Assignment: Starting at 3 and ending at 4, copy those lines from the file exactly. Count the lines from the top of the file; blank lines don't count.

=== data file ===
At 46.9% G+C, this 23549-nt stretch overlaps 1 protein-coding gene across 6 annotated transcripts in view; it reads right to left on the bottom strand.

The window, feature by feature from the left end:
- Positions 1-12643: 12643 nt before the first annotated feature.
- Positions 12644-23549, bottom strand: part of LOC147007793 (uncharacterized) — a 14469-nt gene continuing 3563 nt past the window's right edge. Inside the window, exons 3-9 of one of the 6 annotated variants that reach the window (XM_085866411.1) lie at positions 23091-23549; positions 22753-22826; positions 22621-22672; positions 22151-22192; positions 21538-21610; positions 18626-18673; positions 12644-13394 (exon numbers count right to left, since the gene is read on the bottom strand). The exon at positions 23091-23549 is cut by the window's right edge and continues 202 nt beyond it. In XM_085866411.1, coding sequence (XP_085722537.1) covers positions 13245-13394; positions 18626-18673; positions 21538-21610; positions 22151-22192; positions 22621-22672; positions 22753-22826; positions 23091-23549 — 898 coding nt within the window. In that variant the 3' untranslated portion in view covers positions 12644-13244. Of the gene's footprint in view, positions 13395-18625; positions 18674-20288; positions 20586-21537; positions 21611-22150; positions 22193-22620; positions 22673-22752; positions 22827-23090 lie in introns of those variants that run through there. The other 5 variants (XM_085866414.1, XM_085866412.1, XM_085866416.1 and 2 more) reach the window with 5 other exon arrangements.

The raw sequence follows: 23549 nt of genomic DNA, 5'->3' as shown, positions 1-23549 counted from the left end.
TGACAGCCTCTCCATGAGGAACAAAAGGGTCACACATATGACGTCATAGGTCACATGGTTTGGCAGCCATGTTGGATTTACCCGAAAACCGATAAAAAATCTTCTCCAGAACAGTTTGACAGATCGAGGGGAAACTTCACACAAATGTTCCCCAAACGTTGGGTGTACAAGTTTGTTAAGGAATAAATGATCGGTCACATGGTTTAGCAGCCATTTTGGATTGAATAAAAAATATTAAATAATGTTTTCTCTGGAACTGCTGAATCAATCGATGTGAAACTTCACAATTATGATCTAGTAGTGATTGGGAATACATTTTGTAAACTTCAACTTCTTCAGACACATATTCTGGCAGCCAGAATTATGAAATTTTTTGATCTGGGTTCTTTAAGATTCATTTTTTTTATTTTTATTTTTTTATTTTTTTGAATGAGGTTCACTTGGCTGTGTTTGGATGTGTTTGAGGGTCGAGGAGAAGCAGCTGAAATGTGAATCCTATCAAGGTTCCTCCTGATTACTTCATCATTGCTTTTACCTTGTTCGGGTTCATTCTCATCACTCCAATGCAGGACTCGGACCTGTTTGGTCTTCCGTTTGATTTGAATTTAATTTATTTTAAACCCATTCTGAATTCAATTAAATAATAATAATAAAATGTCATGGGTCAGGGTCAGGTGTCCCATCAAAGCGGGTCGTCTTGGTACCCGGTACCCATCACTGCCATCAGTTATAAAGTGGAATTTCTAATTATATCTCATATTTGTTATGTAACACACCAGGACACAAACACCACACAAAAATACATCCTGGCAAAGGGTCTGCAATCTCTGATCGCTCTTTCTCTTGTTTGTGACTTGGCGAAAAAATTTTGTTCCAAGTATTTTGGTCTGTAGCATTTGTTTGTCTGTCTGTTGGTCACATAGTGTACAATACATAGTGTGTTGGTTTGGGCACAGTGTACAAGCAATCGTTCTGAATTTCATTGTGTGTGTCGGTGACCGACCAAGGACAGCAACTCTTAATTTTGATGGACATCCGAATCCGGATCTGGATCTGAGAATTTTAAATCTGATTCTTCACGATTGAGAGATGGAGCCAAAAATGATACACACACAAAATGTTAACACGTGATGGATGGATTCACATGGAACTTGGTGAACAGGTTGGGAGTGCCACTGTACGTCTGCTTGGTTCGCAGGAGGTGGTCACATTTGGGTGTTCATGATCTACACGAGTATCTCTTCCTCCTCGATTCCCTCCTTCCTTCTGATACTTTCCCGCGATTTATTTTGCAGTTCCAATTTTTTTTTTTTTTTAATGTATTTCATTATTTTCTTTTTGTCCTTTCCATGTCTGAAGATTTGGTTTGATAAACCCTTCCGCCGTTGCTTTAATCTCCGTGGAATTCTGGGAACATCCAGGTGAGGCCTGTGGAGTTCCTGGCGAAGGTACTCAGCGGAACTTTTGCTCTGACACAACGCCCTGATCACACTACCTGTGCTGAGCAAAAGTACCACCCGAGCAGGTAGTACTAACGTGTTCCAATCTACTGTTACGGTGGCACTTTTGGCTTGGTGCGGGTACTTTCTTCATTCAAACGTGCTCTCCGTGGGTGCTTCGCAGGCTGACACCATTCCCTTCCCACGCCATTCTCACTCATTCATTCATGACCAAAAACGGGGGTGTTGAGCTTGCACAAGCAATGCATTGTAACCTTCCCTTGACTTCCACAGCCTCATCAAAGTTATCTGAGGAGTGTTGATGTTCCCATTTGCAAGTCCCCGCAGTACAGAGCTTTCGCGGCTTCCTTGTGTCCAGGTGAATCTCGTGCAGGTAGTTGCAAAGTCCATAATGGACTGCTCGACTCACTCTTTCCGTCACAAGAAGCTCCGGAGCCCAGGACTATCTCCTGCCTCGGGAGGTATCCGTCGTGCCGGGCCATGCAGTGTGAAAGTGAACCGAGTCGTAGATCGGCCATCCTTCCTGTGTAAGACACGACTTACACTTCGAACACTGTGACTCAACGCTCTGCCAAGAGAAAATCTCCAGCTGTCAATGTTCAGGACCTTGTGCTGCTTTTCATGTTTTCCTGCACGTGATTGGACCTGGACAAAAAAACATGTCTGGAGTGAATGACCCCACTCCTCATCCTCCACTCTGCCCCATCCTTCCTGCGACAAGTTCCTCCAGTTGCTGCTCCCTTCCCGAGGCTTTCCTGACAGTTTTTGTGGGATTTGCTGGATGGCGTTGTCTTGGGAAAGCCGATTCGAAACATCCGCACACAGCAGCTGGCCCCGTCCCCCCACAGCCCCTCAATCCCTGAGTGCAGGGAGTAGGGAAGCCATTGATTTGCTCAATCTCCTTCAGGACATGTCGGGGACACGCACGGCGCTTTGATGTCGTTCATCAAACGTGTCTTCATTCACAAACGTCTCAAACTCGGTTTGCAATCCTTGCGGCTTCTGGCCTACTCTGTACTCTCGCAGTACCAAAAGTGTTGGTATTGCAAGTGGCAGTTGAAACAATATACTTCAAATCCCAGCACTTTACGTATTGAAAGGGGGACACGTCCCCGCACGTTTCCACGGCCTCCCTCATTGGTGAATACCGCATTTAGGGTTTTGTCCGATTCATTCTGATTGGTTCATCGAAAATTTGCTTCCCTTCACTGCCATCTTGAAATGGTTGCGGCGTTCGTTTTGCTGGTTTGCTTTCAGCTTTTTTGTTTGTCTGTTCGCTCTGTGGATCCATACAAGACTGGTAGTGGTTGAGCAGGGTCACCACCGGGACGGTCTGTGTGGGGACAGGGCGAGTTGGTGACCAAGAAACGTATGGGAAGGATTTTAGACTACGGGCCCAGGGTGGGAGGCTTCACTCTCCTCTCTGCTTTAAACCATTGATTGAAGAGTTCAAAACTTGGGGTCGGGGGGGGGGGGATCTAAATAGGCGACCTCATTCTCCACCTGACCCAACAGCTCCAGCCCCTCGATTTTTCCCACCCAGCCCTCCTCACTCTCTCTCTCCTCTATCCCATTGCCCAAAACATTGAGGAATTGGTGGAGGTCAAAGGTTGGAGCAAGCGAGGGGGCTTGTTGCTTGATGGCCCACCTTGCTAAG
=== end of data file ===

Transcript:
- Positions 1-12643: 12643 nt before the first annotated feature.
- Positions 12644-23549, bottom strand: part of LOC147007793 (uncharacterized) — a 14469-nt gene continuing 3563 nt past the window's right edge. Inside the window, exons 3-9 of one of the 6 annotated variants that reach the window (XM_085866411.1) lie at positions 23091-23549; positions 22753-22826; positions 22621-22672; positions 22151-22192; positions 21538-21610; positions 18626-18673; positions 12644-13394 (exon numbers count right to left, since the gene is read on the bottom strand). The exon at positions 23091-23549 is cut by the window's right edge and continues 202 nt beyond it. In XM_085866411.1, coding sequence (XP_085722537.1) covers positions 13245-13394; positions 18626-18673; positions 21538-21610; positions 22151-22192; positions 22621-22672; positions 22753-22826; positions 23091-23549 — 898 coding nt within the window. In that variant the 3' untranslated portion in view covers positions 12644-13244. Of the gene's footprint in view, positions 13395-18625; positions 18674-20288; positions 20586-21537; positions 21611-22150; positions 22193-22620; positions 22673-22752; positions 22827-23090 lie in introns of those variants that run through there. The other 5 variants (XM_085866414.1, XM_085866412.1, XM_085866416.1 and 2 more) reach the window with 5 other exon arrangements.